As most of you know I choose my "core" evaluators wisely here at Keefer Inc. I don't just hire fast dudes that rip. They have to first have a good heart, be kind, haul ass, be able to joke around, be able to write, be able to evaluate, have a firm handshake, feel things on a track and of course translate that back onto your computer screen. Dominic Cimino is all of those things. This is why he is one of only a very few that I call my "core" guys. He is your normal hard working, blue collar rider that can give you all some honest feedback about any first impression. If you want to listen to what I think you can click on "Podcasts/Keefer Tested" and listen to my first impressions of both machines right there. However, if you prefer to read yours, here are Dom's initial thoughts. -KK
New bike season is always hot and heavy, and KTM kicked off the festivities today at Chaney Ranch with their 2019 250SX-F and 350SX-F new model introductions. For all you readers out there in Keefer Land, this is my first impression of both bikes, which on paper and in person, are practically identical. They utilize the same 2019 chassis (which is all new for this year and going onto all SX-F models), each bike has updated body work & ergonomics, a new Pankl transmission, and more... which I’m getting to in just a second.
First off, the 350 - I personally own a 2016 with a decent amount of upgrades, so this quick comparison might come in handy for those in the same scenario looking to renew. Of course nothing compares to a new bike... they are just so crisp in every way. But beside that, the 2019 350SX-F power-plant is noticeably improved. It’s response is quicker - when you flick the clutch, it wakes up (but do not confuse this with torque, because the 350 will never be a 450). What I mean is, the lag-time to get into the revs’ is much less, and KTM can attest to these improvements by way of these updates (from air to exhaust): updated air box, fuel management system, velocity stack, and exhaust pipe/muffler. The cylinder head has been downsized (and most of the components associated with it) to claim about 200 grams of weight savings overall. As for the transmission, Pankl Racing Systems is owned and operated by KTM, which allows them the ultimate control in production and quality-control of superior transmission components. Does it make the bike go faster? No. All of the gear ratios were retained from last year. Just know that everything is of better quality overall.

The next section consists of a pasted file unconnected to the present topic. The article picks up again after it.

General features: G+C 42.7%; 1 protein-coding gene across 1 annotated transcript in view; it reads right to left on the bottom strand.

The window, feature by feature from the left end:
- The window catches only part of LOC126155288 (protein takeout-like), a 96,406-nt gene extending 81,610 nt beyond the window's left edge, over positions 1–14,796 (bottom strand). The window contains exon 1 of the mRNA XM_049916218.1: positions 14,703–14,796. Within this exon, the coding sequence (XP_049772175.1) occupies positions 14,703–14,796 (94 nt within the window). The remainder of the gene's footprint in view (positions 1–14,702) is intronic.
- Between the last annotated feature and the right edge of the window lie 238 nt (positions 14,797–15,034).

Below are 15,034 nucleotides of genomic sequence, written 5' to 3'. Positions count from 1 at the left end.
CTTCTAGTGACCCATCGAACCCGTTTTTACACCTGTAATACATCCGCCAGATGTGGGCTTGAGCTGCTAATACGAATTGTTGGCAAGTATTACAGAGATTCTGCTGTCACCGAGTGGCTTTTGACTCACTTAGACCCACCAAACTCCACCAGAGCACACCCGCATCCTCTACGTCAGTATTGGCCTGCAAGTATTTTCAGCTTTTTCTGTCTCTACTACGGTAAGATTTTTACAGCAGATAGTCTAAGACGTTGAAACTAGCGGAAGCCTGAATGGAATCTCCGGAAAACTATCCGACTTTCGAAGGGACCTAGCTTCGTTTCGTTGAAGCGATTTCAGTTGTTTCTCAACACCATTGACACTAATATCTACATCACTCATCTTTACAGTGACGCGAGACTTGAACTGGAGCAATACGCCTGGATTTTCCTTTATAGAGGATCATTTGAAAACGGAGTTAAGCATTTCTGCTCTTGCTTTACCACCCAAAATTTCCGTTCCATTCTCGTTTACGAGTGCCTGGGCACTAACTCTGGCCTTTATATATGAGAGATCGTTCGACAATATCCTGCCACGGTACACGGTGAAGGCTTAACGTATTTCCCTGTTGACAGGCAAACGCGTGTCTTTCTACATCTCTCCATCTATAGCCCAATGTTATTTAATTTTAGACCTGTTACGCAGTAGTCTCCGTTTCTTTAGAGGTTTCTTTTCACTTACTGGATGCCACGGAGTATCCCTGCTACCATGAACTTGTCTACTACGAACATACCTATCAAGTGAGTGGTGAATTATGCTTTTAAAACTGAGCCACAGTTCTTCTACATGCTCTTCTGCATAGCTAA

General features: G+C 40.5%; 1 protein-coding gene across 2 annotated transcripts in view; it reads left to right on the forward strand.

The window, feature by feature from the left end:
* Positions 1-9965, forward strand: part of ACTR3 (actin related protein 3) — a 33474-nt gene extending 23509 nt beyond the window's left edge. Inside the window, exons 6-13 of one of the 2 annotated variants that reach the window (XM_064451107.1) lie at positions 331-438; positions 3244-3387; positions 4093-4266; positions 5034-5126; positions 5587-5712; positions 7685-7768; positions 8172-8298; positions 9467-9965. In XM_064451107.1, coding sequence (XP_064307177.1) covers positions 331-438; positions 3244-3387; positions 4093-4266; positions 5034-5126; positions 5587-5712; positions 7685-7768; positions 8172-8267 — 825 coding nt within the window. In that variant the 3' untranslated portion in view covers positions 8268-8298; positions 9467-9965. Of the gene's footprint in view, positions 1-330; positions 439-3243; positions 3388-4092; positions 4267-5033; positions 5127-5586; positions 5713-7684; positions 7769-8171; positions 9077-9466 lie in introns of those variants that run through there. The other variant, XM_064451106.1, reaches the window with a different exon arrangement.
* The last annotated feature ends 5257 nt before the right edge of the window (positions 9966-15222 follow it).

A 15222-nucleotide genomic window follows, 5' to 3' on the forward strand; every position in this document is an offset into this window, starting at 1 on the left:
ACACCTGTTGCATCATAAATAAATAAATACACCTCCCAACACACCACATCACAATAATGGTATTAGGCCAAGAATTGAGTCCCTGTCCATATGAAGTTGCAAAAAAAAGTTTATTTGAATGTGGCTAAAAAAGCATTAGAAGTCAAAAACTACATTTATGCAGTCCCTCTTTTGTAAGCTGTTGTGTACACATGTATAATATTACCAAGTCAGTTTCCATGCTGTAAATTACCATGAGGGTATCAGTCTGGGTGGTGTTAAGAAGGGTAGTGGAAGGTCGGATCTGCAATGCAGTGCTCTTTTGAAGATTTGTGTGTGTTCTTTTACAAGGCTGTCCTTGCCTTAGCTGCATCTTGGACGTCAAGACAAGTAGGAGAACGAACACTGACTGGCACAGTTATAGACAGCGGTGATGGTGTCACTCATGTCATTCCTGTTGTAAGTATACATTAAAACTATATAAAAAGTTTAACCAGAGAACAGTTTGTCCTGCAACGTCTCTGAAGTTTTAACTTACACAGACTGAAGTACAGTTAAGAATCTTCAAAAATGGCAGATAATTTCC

The 250SX-F motor has also been improved with similar updates listed to that of the 350 above. A standout feature to make mention of is the split injection inside the fuel control unit, which in specific areas of the fuel map, greatly improve throttle response. Ignition timing has been revised, as well the exhaust cam being retarded 1.5 degrees, all of which combine for a better power output and an easier way to rev out to it’s 14,000 max rpm. The new 250s have come a long way, and this bike is really fun to ride!
Both the 250 and 350 see revised suspension settings, including new pistons in both the fork & shock, as well as updated dampening cartridges (keep in mind, each bike has it’s own specific settings). Each year KTM continues to get better in the suspension realm, and 2019 is feeling good so far, but further testing on different tracks will really help see where these bikes land in later tests. As for the chassis and ergonomics, both bikes feel great. The shrouds are narrower, the radiators have been lowered, and the new body-work not only looks beautiful, but allows you the ultimate freedom to move as you wish when in the cockpit. I did notice the front end being slightly twitchy at speed and also push in some areas, but keep in mind our debut test track wasn’t the best place to really dig into the nooks & crannies. On another note, for all you weight-weenies out there, KTM continues to innovate new ways to trim weight everywhere on their motorcycles. For 2019, here is what the bikes weigh in at: 250SX-F - 218lbs. 350SX-F - 219lbs. 450SX-F - 221lbs. It’s pretty damn impressive, considering how many other changes they make every year to get better than the rest.
So, should I sell my 2016 350 to upgrade to a 2019? I mean, that’s ultimately what we are getting at, right?? If you are asking me this question right now after only one day of riding the new bikes - my answer is no. I have not had enough time to dissect it thoroughly, and I love my 2016. But, I will tell you that the 2019 250SX-F is a damn fun bike and this year’s shootouts could be very interesting, knowing what’s on the horizon in Japan-land. Nonetheless, stay tuned to keeferinctesting.com for more 2019 bike intros, tests, and long-term updates on these new steeds coming your way soon. New bike season is amongst us... “new bike, who dis?”